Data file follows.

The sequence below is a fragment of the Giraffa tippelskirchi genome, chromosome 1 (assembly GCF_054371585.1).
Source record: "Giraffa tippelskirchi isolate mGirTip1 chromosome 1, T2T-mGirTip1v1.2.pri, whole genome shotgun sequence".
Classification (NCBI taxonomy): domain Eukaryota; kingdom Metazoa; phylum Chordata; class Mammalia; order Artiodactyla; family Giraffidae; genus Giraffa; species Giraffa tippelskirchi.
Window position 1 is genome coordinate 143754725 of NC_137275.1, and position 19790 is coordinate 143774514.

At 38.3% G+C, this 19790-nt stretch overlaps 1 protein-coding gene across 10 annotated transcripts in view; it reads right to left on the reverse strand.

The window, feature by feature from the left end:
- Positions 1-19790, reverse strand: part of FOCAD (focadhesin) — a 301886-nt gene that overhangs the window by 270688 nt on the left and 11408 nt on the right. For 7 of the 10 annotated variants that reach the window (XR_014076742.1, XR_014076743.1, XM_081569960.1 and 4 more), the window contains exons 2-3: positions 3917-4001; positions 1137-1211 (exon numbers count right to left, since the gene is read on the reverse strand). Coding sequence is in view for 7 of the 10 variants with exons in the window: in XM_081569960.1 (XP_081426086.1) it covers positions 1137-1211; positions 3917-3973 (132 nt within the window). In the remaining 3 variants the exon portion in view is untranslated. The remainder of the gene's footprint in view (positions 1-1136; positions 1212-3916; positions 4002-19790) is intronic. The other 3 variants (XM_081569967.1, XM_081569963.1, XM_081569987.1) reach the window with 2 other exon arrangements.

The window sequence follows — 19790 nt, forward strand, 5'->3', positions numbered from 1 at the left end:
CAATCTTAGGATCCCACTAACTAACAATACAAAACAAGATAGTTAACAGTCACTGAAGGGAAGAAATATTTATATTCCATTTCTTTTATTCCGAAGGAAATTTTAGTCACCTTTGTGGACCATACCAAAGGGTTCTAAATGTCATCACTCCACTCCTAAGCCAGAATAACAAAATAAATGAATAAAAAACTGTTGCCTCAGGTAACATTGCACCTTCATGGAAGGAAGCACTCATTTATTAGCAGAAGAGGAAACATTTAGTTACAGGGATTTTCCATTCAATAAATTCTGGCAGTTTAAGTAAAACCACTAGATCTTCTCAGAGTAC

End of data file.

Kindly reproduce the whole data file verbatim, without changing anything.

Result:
The sequence below is a fragment of the Giraffa tippelskirchi genome, chromosome 1 (assembly GCF_054371585.1).
Source record: "Giraffa tippelskirchi isolate mGirTip1 chromosome 1, T2T-mGirTip1v1.2.pri, whole genome shotgun sequence".
Classification (NCBI taxonomy): domain Eukaryota; kingdom Metazoa; phylum Chordata; class Mammalia; order Artiodactyla; family Giraffidae; genus Giraffa; species Giraffa tippelskirchi.
Window position 1 is genome coordinate 143754725 of NC_137275.1, and position 19790 is coordinate 143774514.

At 38.3% G+C, this 19790-nt stretch overlaps 1 protein-coding gene across 10 annotated transcripts in view; it reads right to left on the reverse strand.

The window, feature by feature from the left end:
- Positions 1-19790, reverse strand: part of FOCAD (focadhesin) — a 301886-nt gene that overhangs the window by 270688 nt on the left and 11408 nt on the right. For 7 of the 10 annotated variants that reach the window (XR_014076742.1, XR_014076743.1, XM_081569960.1 and 4 more), the window contains exons 2-3: positions 3917-4001; positions 1137-1211 (exon numbers count right to left, since the gene is read on the reverse strand). Coding sequence is in view for 7 of the 10 variants with exons in the window: in XM_081569960.1 (XP_081426086.1) it covers positions 1137-1211; positions 3917-3973 (132 nt within the window). In the remaining 3 variants the exon portion in view is untranslated. The remainder of the gene's footprint in view (positions 1-1136; positions 1212-3916; positions 4002-19790) is intronic. The other 3 variants (XM_081569967.1, XM_081569963.1, XM_081569987.1) reach the window with 2 other exon arrangements.

The window sequence follows — 19790 nt, forward strand, 5'->3', positions numbered from 1 at the left end:
CAATCTTAGGATCCCACTAACTAACAATACAAAACAAGATAGTTAACAGTCACTGAAGGGAAGAAATATTTATATTCCATTTCTTTTATTCCGAAGGAAATTTTAGTCACCTTTGTGGACCATACCAAAGGGTTCTAAATGTCATCACTCCACTCCTAAGCCAGAATAACAAAATAAATGAATAAAAAACTGTTGCCTCAGGTAACATTGCACCTTCATGGAAGGAAGCACTCATTTATTAGCAGAAGAGGAAACATTTAGTTACAGGGATTTTCCATTCAATAAATTCTGGCAGTTTAAGTAAAACCACTAGATCTTCTCAGAGTAC